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Injustice: Gods Among Us Review
Posted on April 21, 2013 by Nickolai Niver

NetherRealm Studios is perhaps my favorite fighting game company. As the creators of Mortal Kombat, I have high expectations of them, especially considering the masterpiece that was Mortal Kombat 9. Needless to say, i was pretty skeptical when I heard they were going to try and dabble in the DC Universe once again considering how forgettable Mortal Kombat vs. DC Universe was. This time Scorpion and pals won't be joining the fight, just the heroes and villains of the DC Universe in Injustice;  Gods Among Us.

Now comes the question. Will a company dedicated to over-the-top violence be able to make a good fighting game without their most iconic characters backing them up, or will this be another excuse for the masses to hate fighting games?

VILLAINS WILL RISE

Getting Around T - Perhaps my biggest fear with Injustice: Gods Among Us was the fear that a “T” rating would hold the game back. As the reason for the ESRB system, it was weird that NetherRealm studios wasn’t doing as much as they can to make the game as violent as possible. However, I was pleasantly surprised. 

Rather than focus on bloody fatalities, Injustice makes the most of super heroes. After all, these are superheroes, not giant bags of blood and spinal cords. Watching the combat go from Extreme Blood Donor Simulator 2011 to an arcade fighter was kind of refreshing. Yes, Injustice is still violent, but in a positive way. The characters still get the crap beat out of them, but the violence is more something you’d expect from a comic book, which is more fitting for the characters.

A Comic Story - When NetherRealm Studios did rebooted Mortal Kombat they created a new way to tell stories. Cut-scenes between fights made fighting the next opponent worthwhile. It was no longer a bunch of mindless ladders to grind through, but an in depth story. This idea for a story had been brought back for Injustice.

The story takes place between two dimensions. Dimension 1 is 5 years in the future from an event in Dimension 2 that is just happening. However, before the event can happen, the heroes in Dimension 2 get pulled into Dimension 1 to fix problems caused by the event. Along the way, players will play as a variety of heroes (and maybe a few villains) as they work towards fixing Dimension 1. It’s an interesting story that once again sets a new standard for fighting games everywhere.

Simple Controls - The controls for Injustice are easy enough for anyone to pick up. Each of the buttons on the controller relate to a type of attack, and each character’s special move use the same button combinations as everyone else, making specials easy to remember in this game. It’s the kind of fighter you can ease someone into who’s never played a fighting game in their life before.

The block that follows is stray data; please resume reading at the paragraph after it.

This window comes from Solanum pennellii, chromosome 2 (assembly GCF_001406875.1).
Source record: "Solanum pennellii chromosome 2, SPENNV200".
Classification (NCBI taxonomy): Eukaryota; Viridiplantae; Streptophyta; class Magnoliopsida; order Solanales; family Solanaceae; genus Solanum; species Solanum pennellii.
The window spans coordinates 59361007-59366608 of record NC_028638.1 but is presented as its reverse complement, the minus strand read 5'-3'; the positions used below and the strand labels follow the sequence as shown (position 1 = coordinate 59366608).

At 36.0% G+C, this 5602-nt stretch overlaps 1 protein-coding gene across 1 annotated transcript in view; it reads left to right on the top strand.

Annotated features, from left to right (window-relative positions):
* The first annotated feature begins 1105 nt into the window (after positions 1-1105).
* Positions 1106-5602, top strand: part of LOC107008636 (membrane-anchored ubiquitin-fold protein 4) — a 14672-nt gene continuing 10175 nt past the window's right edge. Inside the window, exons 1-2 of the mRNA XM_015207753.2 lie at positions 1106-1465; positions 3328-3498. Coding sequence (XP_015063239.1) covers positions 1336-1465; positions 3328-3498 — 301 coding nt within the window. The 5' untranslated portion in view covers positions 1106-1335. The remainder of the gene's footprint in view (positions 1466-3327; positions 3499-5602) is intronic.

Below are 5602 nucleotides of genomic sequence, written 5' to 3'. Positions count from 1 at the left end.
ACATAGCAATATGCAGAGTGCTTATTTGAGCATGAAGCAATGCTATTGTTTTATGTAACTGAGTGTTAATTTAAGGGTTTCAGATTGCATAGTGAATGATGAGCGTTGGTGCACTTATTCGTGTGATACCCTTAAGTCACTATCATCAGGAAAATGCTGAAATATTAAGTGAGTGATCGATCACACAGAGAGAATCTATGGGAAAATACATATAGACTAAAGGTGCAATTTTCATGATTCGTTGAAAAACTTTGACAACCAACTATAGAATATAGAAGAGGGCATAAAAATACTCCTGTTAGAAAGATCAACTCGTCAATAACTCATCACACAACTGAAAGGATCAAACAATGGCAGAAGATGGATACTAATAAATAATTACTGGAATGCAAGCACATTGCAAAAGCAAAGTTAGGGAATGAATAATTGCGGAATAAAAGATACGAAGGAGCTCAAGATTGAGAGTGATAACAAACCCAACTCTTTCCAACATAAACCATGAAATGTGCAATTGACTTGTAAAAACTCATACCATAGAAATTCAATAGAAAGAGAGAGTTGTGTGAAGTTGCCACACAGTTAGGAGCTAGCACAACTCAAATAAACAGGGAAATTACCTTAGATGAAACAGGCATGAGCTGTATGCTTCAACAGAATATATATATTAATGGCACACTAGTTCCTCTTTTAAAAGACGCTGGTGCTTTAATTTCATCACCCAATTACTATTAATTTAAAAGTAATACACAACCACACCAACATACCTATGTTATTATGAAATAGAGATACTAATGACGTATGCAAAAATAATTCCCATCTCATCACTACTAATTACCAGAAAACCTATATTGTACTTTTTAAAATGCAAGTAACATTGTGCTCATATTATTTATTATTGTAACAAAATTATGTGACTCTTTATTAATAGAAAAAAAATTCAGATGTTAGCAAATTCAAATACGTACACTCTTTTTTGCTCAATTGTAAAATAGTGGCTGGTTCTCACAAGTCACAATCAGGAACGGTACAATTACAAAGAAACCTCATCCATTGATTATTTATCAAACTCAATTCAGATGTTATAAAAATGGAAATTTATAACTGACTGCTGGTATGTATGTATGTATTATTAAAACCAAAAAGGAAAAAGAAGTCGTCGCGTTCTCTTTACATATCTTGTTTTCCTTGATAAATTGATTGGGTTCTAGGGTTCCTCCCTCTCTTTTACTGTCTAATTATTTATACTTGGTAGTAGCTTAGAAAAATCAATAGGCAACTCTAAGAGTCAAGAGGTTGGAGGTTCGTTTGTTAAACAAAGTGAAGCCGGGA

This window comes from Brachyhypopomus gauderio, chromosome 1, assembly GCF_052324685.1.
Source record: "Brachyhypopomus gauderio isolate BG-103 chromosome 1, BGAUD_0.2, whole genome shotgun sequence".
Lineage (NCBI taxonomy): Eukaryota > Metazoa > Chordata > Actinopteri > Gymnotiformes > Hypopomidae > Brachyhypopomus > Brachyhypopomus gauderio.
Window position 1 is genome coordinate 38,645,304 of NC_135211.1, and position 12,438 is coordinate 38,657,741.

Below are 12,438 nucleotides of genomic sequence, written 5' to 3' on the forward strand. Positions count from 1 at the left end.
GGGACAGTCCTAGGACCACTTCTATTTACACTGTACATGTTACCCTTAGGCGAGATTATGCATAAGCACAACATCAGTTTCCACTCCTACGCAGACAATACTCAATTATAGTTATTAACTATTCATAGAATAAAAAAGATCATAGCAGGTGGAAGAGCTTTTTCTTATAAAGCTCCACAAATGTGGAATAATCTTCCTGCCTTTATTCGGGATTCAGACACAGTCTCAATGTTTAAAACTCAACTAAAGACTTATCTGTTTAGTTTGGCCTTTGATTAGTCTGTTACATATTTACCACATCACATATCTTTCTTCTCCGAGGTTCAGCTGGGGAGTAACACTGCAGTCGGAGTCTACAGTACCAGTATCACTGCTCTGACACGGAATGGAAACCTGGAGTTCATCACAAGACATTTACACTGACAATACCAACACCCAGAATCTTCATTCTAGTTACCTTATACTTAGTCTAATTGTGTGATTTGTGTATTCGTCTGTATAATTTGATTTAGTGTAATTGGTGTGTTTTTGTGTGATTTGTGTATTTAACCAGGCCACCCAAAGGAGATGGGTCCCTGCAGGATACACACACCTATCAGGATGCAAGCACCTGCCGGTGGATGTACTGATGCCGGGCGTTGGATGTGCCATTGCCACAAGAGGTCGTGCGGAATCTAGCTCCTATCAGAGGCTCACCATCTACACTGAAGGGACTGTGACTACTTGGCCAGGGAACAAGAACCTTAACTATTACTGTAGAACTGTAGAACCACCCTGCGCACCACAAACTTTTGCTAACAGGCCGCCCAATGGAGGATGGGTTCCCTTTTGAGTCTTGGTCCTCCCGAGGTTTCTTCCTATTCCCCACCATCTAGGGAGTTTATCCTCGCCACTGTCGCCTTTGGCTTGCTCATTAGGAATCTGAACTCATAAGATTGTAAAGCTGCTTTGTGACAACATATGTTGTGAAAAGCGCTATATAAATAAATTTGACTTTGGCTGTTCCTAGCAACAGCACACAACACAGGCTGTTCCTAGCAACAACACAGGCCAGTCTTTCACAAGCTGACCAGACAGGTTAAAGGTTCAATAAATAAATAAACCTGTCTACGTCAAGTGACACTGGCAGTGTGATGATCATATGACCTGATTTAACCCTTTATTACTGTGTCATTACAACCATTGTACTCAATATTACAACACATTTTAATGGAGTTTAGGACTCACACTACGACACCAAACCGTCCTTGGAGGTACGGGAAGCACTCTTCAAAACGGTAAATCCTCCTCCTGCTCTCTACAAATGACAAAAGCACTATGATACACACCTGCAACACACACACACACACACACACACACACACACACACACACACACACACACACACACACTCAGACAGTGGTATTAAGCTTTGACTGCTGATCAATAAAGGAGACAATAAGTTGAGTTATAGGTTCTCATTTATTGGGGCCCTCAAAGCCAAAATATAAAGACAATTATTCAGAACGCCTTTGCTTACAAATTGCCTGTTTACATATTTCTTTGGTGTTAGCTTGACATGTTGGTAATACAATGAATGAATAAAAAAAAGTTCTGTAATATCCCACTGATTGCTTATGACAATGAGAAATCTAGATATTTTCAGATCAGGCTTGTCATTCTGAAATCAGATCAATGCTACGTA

A Small, but Solid Roster - When compared to some fighting games, Injustice’s roster may seem small. Boasting a grand total of 24 characters, Injustice has one of the smaller rosters in recent years. However, it’s a roster with a respectable amount of heroes and villains with the DC mainstays like Superman, Batman, Wonder Woman, The Joker, and Lex Luthor. Even though I don’t see much purpose for characters like Solomon Grundy, Ares, or Killer Frost, the game has something for everyone. Especially Deathstroke.

HEROES WILL FALL

I Don’t See Much Depth - I can see the designs for Mortal Kombat’s reboot being part of the inspiration for Injustice, as well as them trying to pull away from Mortal Kombat to make their own unique game. However, it seems like some things are missing. I’ll go into the other details later, but for now I’ll cover the controls. The controls leave much to be desired. The concept of “Power Attack, weak attack, medium attack” are a bit dated to me, and I find the combat system to be a bit lacking. Yes, it can do some of the things that other, more hardcore fighting games can do, but this combat system feels like it has training wheels still attached. I will admit that it’s entirely possible that I’m simply being negative and that the combat can stand its own ground, but I felt like I had less control with this system than I have with many others.

Missing Some Features - Going back on my complaint, there’s not a lot to Injustice. The story mode takes all of six hours to beat, and the arcade is only fun for so long. Even then, the multiplayer is a shadow of its comparative, Mortal Kombat. There are no senseless mini-games, and only a few things to spice up a rather generic combat experience. I suppose these things don’t matter to true fighting fans who simply want to jump online and beat everyone down as Aquaman, but there’s not a lot that would make Injustice appeal to a larger audience. 

 



 

Injustice: Gods Among Us is a solid attempt at making a somewhat deep fighting game that has a bit more broader appeal. The story mode makes it just as entertaining to watch as it is to play, and the controls are very welcoming to new players. However, I did feel that Injustice is a bit of a shallow title that lacks some of the charm and features that gives other fighting games longevity. A solid rental, but I’d really only recommend buying it if you were madly in love with the controls or characters.

*This review was based on the Xbox 360 retail version of the game.*

Nickolai Niver - Staff Writer nic (@) original-gamer.com | all author's articles

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Shadowrun: Hong Kong
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Disney Infinity 3.0 Edition
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